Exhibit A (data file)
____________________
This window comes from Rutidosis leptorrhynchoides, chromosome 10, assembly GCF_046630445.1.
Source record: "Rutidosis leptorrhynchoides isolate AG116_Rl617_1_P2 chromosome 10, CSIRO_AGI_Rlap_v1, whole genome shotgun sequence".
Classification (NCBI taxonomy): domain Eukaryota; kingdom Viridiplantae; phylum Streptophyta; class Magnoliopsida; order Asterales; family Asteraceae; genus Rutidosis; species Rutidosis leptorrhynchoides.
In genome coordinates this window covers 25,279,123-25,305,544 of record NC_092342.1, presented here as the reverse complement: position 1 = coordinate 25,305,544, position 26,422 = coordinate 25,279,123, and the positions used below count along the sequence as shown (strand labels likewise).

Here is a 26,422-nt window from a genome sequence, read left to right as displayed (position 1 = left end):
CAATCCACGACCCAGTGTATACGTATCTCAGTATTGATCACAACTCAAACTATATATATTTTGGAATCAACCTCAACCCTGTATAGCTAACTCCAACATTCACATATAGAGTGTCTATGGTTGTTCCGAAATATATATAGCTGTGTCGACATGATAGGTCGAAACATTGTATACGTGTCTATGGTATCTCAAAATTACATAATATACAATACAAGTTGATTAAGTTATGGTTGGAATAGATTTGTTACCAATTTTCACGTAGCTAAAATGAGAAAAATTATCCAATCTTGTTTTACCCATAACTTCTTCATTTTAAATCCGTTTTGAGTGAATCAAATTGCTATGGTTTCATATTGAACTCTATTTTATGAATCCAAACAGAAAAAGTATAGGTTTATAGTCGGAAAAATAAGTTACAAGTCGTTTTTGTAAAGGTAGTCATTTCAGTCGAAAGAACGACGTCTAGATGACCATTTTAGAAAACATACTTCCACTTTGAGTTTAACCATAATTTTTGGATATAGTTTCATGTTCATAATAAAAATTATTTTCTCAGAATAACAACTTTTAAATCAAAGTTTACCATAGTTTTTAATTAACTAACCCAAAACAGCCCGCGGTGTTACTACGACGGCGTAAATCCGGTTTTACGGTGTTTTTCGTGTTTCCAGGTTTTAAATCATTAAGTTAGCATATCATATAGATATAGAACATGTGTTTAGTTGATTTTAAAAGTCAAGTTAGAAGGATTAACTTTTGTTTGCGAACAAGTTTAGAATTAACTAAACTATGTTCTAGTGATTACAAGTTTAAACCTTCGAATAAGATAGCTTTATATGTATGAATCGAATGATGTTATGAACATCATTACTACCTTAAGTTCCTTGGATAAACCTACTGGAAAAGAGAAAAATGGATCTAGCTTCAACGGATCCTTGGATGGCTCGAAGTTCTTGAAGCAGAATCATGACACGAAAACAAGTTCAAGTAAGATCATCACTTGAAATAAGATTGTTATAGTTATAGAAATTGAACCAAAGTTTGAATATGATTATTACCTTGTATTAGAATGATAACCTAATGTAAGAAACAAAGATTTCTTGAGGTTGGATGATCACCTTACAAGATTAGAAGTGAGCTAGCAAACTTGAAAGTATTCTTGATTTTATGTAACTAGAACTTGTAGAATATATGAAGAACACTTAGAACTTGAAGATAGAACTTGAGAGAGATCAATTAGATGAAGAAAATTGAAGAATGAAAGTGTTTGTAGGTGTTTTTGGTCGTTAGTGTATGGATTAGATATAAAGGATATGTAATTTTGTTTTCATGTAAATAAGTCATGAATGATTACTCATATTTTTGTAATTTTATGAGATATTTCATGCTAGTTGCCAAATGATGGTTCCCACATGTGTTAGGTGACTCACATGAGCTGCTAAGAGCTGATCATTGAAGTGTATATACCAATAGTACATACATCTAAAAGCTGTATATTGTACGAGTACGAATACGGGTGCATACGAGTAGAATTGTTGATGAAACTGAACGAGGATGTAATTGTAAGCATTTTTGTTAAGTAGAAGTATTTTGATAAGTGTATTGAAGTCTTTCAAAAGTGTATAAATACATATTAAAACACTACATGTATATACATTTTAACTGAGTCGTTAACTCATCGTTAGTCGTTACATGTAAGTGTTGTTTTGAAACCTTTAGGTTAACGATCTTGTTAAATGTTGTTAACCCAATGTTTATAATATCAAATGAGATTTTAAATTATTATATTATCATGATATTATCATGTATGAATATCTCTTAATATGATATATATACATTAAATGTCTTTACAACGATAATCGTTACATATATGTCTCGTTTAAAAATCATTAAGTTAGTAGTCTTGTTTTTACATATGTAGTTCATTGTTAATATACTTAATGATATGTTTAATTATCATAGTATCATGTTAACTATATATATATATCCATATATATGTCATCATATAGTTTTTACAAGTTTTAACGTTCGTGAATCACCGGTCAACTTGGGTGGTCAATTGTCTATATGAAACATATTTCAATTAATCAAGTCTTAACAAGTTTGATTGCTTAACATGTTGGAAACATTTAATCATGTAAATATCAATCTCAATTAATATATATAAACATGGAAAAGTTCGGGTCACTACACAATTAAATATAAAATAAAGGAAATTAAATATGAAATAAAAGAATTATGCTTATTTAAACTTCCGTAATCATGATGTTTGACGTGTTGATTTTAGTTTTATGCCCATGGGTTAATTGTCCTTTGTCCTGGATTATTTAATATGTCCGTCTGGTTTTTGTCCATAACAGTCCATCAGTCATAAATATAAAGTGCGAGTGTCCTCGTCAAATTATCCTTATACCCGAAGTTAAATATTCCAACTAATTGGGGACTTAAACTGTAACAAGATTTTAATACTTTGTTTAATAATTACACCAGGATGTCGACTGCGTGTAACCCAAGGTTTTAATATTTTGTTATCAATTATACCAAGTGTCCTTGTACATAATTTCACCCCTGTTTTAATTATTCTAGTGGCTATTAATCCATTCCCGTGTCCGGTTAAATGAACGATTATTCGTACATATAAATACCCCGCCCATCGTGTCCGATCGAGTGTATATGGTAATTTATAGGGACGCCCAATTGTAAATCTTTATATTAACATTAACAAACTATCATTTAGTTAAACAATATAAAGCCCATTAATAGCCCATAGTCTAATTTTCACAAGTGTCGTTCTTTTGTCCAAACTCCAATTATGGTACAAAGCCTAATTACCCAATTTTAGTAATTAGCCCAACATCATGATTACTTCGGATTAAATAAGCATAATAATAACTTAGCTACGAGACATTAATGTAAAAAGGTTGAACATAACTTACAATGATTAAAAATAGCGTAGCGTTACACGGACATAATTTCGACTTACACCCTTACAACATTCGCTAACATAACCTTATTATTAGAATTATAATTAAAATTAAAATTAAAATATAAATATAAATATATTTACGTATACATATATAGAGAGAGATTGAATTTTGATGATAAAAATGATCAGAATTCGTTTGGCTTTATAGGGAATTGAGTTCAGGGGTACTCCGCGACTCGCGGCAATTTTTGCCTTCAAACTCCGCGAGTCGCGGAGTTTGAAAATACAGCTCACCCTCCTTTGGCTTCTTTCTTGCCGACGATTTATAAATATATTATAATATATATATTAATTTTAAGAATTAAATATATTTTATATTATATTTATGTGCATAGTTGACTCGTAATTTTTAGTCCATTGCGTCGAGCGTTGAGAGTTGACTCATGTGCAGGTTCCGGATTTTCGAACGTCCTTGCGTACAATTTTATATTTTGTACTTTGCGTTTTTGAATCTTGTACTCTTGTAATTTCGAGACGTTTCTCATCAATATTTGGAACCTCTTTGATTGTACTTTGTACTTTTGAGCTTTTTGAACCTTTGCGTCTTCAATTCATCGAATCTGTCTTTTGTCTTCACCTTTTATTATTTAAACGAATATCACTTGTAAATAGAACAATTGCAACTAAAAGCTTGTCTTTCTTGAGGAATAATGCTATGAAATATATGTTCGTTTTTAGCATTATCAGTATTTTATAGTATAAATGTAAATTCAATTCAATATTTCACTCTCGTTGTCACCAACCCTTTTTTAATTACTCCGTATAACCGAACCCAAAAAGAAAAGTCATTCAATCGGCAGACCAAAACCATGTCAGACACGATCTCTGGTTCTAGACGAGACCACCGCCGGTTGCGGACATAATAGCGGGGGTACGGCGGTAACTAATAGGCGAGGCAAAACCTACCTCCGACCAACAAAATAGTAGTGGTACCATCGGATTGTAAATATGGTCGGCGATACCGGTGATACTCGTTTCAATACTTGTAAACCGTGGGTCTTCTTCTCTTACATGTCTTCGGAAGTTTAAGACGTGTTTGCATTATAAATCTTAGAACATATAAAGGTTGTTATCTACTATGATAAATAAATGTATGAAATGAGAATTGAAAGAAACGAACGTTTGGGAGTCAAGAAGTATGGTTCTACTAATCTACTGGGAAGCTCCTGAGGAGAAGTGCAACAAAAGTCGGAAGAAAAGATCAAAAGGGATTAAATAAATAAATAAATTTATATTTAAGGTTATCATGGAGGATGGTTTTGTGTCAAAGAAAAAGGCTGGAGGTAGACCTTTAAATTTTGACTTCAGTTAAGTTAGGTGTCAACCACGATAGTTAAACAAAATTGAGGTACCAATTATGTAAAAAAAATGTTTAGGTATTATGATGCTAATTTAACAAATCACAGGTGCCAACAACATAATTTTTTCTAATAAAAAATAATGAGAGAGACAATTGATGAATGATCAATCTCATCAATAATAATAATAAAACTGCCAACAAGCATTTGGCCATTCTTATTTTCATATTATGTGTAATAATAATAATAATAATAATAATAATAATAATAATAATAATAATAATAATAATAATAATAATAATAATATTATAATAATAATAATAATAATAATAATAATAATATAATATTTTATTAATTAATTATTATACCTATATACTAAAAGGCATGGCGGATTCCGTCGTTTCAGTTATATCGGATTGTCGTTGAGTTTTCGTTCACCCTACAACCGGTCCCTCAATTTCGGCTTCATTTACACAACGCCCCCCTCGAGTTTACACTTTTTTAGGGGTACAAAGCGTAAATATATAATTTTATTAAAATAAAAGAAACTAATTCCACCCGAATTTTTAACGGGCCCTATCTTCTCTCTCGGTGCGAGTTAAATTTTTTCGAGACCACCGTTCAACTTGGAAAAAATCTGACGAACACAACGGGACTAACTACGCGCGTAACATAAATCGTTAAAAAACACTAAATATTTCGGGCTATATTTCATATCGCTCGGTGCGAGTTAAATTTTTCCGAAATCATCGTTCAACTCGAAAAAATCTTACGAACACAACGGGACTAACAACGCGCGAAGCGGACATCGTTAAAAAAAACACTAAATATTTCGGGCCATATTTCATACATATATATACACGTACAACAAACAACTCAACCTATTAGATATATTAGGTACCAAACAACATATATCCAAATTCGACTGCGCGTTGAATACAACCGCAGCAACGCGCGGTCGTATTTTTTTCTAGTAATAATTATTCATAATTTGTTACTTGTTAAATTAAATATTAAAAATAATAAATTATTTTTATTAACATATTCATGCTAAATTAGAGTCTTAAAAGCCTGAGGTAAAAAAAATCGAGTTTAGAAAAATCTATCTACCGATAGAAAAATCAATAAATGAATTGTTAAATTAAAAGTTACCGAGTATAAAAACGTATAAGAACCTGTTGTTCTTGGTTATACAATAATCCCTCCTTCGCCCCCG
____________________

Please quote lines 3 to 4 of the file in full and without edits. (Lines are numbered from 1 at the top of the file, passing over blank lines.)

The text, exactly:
Classification (NCBI taxonomy): domain Eukaryota; kingdom Viridiplantae; phylum Streptophyta; class Magnoliopsida; order Asterales; family Asteraceae; genus Rutidosis; species Rutidosis leptorrhynchoides.
In genome coordinates this window covers 25,279,123-25,305,544 of record NC_092342.1, presented here as the reverse complement: position 1 = coordinate 25,305,544, position 26,422 = coordinate 25,279,123, and the positions used below count along the sequence as shown (strand labels likewise).